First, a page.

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Irish Land Reform. (S334c: 1881)

Editor Charles H. Smith's Note: A letter to the Editor printed on page 6 of the 5 January 1881 issue of The Daily News (London). To link directly to this page connect with: http://people.wku.edu/charles.smith/wallace/S334C.htm

To the Editor of the Daily News.

     Sir,--As it seems to be generally understood that the Government scheme of land reform for Ireland will include a proposal for the purchase of estates, and of large tracts of unenclosed or uncultivated land, for the purpose of establishing thereon a body of peasant proprietors, I wish to call attention to what seem to me to be the true principles on which any such scheme should be based, in order that it may not only be capable of successful application at first, but may also be calculated to secure the happiness and progress of the community for many generations.

     In order to avoid difficulties and provide a permanent settlement of the land question, it is, I believe, essential that, as regards all land acquired by Government for the purposes above referred to, the property in the soil itself--so far as regards its inherent or natural capacity and value--should be permanently retained by the State, the tenant paying an annual quit-rent which should be fixed by a general valuation of the inherent qualities of the land as dependent on soil, subsoil, aspect, climate, vicinity to markets, means of communication, and generally all such facts and conditions as have not been given to it by the present or preceding owners or occupiers during the past four generations, or say a century. This quit-rent once determined, comparatively, should be a permanent datum, not liable to alteration, except by a general diminution or increase for national purposes. The remaining portion of the value of the land should constitute the tenant-right, and would include all buildings and fences, artificial plantations, roads, and drains, and such other permanent improvements as have been made by the last three or four generations of owners or occupiers. This tenant-right should in every case become the absolute property of the occupier, and when not so already must be purchased by him either by payment of a fixed sum at once, or by annual instalments to be added to his quit-rent for a term of years. This tenant-right would be saleable or transferable like any other property; but, as it would constitute the only real security for the State quit-rent, it must be declared incapable of being mortgaged; while the principle that the occupier of the land must always be in actual possession of the tenant-right would be an effectual bar to all subletting, as well as to any subdivision among pauperised tenants, while it would be no hindrance to any sale or subdivision for purposes of convenience, such as the partition of a man's property among his heirs, or for the remodelling or consolidation of contiguous farms.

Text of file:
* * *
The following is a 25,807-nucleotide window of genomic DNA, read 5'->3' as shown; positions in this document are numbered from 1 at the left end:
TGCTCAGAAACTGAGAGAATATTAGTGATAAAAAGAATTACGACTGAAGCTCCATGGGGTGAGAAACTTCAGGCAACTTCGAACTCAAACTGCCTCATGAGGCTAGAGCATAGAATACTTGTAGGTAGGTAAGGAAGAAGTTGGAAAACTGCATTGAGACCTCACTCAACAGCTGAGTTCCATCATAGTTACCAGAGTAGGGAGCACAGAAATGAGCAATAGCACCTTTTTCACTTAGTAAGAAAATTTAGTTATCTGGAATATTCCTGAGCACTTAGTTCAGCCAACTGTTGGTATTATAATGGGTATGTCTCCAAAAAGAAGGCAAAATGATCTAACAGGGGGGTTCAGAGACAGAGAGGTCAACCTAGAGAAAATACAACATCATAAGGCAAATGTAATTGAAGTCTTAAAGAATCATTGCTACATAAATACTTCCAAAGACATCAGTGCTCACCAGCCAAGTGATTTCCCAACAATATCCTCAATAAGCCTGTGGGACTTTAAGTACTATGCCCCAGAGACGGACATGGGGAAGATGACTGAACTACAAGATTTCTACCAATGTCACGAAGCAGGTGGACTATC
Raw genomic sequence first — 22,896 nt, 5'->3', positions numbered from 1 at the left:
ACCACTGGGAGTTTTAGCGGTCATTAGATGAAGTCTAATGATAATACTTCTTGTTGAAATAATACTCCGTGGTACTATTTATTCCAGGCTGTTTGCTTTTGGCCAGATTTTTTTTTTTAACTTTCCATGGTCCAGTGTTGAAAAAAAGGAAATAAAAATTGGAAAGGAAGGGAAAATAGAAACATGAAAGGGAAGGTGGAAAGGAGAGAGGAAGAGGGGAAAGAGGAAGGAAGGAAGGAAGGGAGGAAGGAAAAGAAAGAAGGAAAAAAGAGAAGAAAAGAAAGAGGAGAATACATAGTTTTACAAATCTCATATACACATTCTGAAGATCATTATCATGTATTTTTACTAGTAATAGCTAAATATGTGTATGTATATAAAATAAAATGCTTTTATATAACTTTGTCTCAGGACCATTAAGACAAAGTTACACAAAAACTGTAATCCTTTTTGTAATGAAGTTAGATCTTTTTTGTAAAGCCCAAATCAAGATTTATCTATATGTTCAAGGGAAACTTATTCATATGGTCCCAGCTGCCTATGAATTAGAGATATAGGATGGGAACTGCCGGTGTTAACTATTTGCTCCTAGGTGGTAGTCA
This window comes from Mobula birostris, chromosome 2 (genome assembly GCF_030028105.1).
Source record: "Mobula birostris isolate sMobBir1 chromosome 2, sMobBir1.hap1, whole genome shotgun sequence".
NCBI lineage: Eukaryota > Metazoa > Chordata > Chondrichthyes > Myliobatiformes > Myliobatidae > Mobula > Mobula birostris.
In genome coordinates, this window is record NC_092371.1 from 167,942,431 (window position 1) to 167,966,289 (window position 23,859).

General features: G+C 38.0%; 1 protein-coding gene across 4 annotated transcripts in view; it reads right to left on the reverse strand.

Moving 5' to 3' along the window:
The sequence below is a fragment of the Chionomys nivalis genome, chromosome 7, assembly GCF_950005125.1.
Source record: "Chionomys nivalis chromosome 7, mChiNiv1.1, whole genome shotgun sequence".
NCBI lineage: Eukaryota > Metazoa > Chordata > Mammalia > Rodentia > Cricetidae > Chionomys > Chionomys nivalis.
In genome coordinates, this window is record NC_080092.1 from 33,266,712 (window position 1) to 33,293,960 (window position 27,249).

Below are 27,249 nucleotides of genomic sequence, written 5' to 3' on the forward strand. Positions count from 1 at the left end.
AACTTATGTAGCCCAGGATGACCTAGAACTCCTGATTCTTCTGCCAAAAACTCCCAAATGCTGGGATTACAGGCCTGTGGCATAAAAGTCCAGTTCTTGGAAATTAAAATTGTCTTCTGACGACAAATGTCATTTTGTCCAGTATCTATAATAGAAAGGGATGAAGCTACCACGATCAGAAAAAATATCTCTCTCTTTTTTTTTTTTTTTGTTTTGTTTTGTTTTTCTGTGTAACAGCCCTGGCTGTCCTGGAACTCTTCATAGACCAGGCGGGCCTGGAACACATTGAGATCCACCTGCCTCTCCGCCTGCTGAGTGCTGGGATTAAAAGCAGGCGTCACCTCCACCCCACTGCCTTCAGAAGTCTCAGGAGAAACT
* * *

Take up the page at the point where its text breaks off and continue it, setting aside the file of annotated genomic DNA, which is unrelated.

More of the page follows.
On this system the tenant would possess the three F's in perfection; fixity of tenure, so long as he paid the very moderate State quit-rent; fixity of that quit-rent for long periods with the probability of its being lowered rather than raised; and complete freedom of sale and transfer. In this form of State landlordism there would be no possibility of increased patronage, favouritism, jobbery, or any analogous evils, because it would consist merely in the collecting of the fixed quit-rents, just as the land or house tax is collected now; and it would involve no interference with the perfect freedom of the owner of the tenant-right, who, in all things but the power to sublet and mortgage, would be even more free to deal with his land as he pleased than many nominal freeholders are now. We should thus get rid of all the conflicting interests of landlord and tenant, of the evils arising from excessive competition for land even at rack-rents, of the irritation caused by agents, eviction, and absentee landlords, and of all the difficulties and expenses connected with the equitable fixing of rents, the valuation of improvements and of compensation for disturbance, the freedom of sale of tenant right, and many other sources of perplexity and litigation under the present system; while we should at the same time prevent the great evils of the encumbrance of the land by mortgages, and of the inevitable lapse of many small properties into the hands of wealthy landlords, which are sure to result from the creation of a large number of small independent freeholds. In exactly the same manner and on the same terms a suitable number of single-acre lots could be reserved for labourers, who now often have to pay exorbitant rents for their gardens and hovels, as sub-tenants of the farmers, and are liable to ejectment at their pleasure.